Recently I read a very interesting book called “Medieval Sword and Shield” by Paul Wagner and Stephen Hand. The generic title is a little misleading, since specifically the book covers the fighting system shown in I.33. Royal Armouries Ms. I.33, which is the earliest known surviving European fechtbuch (combat manual) and addresses the use of the sword and buckler. The book “The Medieval Art of Swordsmanship” by Jeffrey L Forgeng has a very nice reproduction and translation of I.33. The above volumes sit side by side on my bookshelf.
I.33 is not an easy work to understand. Medieval conventions on artwork make is uncertain as to the actual postures of the fighters, and the text is often less than clear and has some probable errors. It has been suggested that the manuscript was written for readers already familiar with the system described. Perhaps there was once an earlier “beginner’s course” manuscript, since lost to history.
If you read I.33 you will appreciate what a sterling job Paul Wagner and Stephen Hand have done in interpreting I.33 into a realistic fighting system. The book is comprehensive and logically laid out. Nearly every technique described is illustrated by a photo sequence, and in most cases the text is on the same page as the photos. As I know from personal experience, the latter is often much harder to achieve than one might think!
Stab-Knock and Shield-Knock
I.33 only deals with the use of sword and buckler, and the way these are used is distinctive. The buckler is seldom used independently. If the sword is held back in a cocked or charged position the buckler is advanced towards the foe. When the sword is forward the buckler is kept near the sword hand, and moved so that it is always between the sword hand and the likely approach of the enemy’s blade.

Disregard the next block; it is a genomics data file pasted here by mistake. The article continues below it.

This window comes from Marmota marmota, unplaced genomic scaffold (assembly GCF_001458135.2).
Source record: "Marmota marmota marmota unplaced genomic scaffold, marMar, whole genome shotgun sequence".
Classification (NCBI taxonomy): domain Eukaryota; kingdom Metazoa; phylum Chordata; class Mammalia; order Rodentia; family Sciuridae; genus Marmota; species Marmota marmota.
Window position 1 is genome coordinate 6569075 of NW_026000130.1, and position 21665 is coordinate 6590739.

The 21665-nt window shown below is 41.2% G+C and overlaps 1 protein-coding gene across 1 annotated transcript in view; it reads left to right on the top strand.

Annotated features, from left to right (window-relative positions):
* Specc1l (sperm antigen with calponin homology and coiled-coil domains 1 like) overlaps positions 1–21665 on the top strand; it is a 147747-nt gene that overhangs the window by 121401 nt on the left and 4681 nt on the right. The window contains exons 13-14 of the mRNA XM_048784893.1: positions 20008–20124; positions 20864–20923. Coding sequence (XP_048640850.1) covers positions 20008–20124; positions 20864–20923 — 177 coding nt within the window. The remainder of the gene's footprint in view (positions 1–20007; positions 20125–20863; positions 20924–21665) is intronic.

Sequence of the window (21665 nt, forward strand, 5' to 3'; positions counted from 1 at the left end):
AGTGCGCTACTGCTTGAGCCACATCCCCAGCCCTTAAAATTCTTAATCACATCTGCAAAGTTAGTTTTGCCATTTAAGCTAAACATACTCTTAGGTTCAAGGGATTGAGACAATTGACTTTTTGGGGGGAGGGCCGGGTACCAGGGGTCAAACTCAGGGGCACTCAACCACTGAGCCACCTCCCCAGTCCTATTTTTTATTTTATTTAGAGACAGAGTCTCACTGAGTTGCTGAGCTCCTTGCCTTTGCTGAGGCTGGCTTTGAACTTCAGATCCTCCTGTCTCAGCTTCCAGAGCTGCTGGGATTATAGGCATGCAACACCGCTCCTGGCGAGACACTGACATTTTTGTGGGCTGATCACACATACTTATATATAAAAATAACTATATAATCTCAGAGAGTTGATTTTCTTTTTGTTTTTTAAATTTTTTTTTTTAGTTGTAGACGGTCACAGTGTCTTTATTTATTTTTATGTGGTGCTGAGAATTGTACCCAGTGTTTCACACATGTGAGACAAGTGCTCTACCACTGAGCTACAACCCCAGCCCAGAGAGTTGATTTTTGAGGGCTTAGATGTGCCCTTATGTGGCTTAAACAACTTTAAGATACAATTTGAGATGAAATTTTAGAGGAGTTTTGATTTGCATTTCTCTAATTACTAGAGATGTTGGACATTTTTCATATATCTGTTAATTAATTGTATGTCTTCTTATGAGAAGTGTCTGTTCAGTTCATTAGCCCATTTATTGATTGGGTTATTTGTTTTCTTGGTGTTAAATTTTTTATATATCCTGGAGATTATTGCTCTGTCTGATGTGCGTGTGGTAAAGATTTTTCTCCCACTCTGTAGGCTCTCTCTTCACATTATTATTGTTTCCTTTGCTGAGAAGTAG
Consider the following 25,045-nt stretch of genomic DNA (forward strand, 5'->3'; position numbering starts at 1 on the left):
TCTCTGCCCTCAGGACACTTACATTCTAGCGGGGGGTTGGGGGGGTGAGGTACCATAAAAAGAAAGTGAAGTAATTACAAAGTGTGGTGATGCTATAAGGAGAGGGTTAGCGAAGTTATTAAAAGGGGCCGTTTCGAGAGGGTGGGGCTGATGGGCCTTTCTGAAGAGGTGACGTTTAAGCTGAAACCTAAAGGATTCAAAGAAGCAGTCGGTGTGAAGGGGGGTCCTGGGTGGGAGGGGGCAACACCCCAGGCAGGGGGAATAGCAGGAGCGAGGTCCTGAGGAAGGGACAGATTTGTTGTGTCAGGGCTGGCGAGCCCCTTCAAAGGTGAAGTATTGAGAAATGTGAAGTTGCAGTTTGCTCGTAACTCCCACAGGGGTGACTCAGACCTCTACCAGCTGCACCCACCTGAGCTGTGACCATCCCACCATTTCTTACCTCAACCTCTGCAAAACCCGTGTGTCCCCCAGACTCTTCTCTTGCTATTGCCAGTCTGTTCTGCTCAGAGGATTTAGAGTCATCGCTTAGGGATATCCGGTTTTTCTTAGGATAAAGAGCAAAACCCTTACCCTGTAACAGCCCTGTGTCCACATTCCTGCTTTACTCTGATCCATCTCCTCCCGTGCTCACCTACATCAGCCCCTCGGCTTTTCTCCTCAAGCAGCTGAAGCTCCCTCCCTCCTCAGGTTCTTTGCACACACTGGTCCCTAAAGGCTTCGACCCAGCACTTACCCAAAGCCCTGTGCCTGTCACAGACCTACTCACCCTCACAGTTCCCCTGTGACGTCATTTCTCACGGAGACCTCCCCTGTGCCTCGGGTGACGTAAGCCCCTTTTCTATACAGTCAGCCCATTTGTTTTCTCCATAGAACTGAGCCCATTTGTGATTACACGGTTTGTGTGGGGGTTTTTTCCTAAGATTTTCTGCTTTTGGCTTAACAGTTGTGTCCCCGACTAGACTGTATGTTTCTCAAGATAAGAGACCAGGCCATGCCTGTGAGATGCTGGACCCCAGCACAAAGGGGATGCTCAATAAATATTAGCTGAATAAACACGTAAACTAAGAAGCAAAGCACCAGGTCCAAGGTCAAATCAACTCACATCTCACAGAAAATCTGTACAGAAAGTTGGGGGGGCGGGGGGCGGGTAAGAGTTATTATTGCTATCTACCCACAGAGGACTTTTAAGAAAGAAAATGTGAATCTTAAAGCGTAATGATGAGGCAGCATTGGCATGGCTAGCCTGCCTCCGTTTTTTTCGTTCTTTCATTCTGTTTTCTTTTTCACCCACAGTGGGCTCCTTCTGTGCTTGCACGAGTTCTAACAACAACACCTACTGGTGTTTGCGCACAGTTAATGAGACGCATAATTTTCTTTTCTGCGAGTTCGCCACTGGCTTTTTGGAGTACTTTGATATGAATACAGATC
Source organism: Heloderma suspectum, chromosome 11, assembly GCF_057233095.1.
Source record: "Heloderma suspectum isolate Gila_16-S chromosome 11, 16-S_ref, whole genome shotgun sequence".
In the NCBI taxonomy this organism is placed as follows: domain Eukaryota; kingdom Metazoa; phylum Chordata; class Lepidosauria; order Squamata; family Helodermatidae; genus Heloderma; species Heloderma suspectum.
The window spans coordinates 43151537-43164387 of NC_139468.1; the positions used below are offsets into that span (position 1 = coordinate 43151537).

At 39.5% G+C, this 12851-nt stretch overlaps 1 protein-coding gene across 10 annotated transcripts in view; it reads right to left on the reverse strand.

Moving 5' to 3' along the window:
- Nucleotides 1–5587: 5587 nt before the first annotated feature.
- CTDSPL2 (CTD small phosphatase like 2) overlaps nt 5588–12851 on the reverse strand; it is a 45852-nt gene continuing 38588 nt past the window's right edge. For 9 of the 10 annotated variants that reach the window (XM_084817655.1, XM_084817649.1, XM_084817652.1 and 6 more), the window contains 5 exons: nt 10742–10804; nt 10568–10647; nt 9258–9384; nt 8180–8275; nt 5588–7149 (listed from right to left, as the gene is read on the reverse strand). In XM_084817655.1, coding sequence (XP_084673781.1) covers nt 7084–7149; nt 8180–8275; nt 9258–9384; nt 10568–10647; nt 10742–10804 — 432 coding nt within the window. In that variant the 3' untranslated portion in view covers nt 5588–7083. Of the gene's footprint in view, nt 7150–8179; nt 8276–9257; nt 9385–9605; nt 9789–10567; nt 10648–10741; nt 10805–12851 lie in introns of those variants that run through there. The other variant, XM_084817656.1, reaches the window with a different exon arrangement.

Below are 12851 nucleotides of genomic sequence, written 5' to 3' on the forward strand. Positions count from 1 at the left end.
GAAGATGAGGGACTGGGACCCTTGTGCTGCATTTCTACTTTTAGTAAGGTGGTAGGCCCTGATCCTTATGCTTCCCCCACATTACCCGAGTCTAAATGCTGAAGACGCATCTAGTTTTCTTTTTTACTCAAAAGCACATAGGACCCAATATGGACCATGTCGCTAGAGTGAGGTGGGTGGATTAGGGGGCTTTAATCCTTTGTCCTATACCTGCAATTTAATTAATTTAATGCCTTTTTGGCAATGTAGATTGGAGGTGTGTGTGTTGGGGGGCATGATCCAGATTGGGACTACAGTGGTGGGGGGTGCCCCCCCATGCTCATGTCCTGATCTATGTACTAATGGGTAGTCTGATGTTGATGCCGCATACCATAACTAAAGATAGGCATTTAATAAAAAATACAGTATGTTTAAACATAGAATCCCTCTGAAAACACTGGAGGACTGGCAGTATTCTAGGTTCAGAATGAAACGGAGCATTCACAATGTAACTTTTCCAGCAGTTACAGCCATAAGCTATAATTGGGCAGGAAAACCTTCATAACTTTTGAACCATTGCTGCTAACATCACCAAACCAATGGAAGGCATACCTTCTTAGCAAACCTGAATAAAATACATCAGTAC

Two of the core techniques of I.33 are “stab-knock/ thrust-strike (stichslac)” and “shield-knock (schlitslac)”.
A stab-knock is made when the buckler contacts and controls the opposing blade. Since the fighter is to keep sword and buckler together the stab-knock is both an attack and defence in single time. While the term thrust or stab is used, the attack may actually be a draw-cut or push-cut (aka “file”). Contrary to the tired old myth that medieval swords were only swung, I.33 shows a number of thrusts. Often the line of the sword obstructs the threat from the foe’s blade. This is reminiscent of the Long Har Chuan variant where an arm punches over an inward parry, simultaneously taking the parry over and striking. Addressing another common myth; in I.33 a parry or bind with the blade often precedes the involvement of the buckler.
Shield-knock generally refers to binding the foe’s bucker with your own. Ideally this pins the opponent’s sword and buckler against his body, allowing the fighter’s sword to attack independently. The latter assumes the enemy has his sword-hand and buckler close together, as recommended by I.33. Shield-knock is sometimes seen applied to a buckler alone, or sometimes the sword-hand. If the enemy has not protected the sword-hand with his buckler then striking his arm with the buckler, preferably edge-on, is suggested. Shield-knock differs from stab-knock in that the sword may be wielded independently when a shield-knock is used.
Distance, Wards and Counters
I won’t attempt to discuss most of the techniques in Medieval Sword and Shield since they would be hard to understand outside the context provided by the book.
A useful concept that the book describes is that of close distance, wide distance and out of distance. Close distance is when the fighters can strike each other without moving their feet. Wide distance is that where a stepping movement is needed to move into striking distance. Out of distance is where more than one stepping movement would be needed to reach striking range. Such terminology is fairly common in sword fighting circles but often not so clearly and simply stated in other martial arts.